Now we'll have a look at the consonants, starting with a little background on the elegant design principles behind them. Recall that the Korean alphabet was consciously designed rather than just having evolved, so linguistic elements and relationships were deliberately built into alphabet. that means that basically the charactors mimic the flow of air through the mouth, which i think is pretty cool.


(If you're not familiar with the linguistic terms above, velars (variations of k and "hard g") are formed when the back of the tongue meets the upper back of the throat. Alveolar consonants (n, d, t, "flap r," l) are formed when the tip of the tongue meets the alveolar ridge, on the roof of the mouth toward the front. Dental consonants (s, sh, j, ch, and similar consonants) involve friction between the tongue and the upper part of the top teeth. Bilabial (p, b, m) means two-lipped; the lips come together and are released. Vowels and glottal consonants (h and 'ng' in modern Korean) are formed in the throat.)

Korean consonants can be arranged into five groups based on depending on how the sound is produced within the mouth. Amazingly (to me, at least), each of these representative consonants is a simplified diagram showing the position of the organs of the mouth in forming those consonants.

also korean letters are usually put into groups of 3 to make words and can be either written horizontally or vertically. thats because a Korean syllable is divided into three parts: Ch'osong (initial consonant), chungsong (peak vowel), and chongsong (final consonant). This is the basic framework that King Sejong and the Chiphyonjon scholars adhered to when created the letters. Chongsong was not separately created and was a repetition of the ch'osong. Therefore, Han-gul is the consonants and vowels.

http://outsideinkorea.com/inside/2006/08/ and http://www.geocities.com/Tokyo/Pagoda/1876/hangul.htm are the websites i copied a lot of this from, but theres a lot more interesting stuff about it around. i think i read somewhere that the king designed it all by himself and although he employed scribes didnt actually consult them and made up the alphabet by himself.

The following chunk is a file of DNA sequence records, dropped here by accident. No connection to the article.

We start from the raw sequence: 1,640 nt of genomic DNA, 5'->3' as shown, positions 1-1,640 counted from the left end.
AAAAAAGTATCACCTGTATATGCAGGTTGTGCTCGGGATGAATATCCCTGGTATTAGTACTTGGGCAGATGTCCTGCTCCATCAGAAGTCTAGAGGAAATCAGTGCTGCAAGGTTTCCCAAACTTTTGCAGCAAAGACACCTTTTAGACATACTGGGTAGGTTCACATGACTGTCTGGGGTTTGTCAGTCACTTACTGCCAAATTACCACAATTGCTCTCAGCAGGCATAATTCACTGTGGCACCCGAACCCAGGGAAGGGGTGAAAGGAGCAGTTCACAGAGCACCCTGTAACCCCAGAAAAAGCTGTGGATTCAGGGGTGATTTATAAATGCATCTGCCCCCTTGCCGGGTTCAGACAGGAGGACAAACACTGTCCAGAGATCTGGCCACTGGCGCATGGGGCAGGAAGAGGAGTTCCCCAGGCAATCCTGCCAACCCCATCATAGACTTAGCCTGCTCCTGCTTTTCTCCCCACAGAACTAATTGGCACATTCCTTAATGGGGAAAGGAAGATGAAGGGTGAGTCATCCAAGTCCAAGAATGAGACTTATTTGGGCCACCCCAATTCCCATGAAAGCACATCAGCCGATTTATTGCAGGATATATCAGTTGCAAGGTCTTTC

incidentally king sejong is on the korean 10000 won note :)

hangul is actually really interesting and clever, and i love its simple elegance.

ill write more later

lotsa love
pleasantlydifferent

 
Jenny
143307.  Tue Feb 06, 2007 4:17 pm Reply with quote

Wow - that is really interesting! Thank you.

 
BondiTram
143732.  Wed Feb 07, 2007 1:48 pm Reply with quote

Yes indeed, and for me in an unexpected way.

Quote:
If you're not familiar with the linguistic terms above, velars (variations of k and "hard g") are formed when the back of the tongue meets the upper back of the throat. Alveolar consonants (n, d, t, "flap r," l) are formed when the tip of the tongue meets the alveolar ridge, on the roof of the mouth toward the front. Dental consonants (s, sh, j, ch, and similar consonants) involve friction between the tongue and the upper part of the top teeth. Bilabial (p, b, m) means two-lipped; the lips come together and are released. Vowels and glottal consonants (h and 'ng' in modern Korean) are formed in the throat.)


We were talking about various Australian accents in another thread and I was trying to explain the way natives of the Northern Territory speak (not talking just about Aboriginals here). They use velars to form their 'd's, bringing the tongue forward from the upper back of the throat, whereas most of the rest of us use alveolars. Well, not quite, sort of half way in between.
Good job nobody's watching, as I sit here intoning to persuade myself.

 
mtwelles
306587.  Sun Mar 30, 2008 7:01 am Reply with quote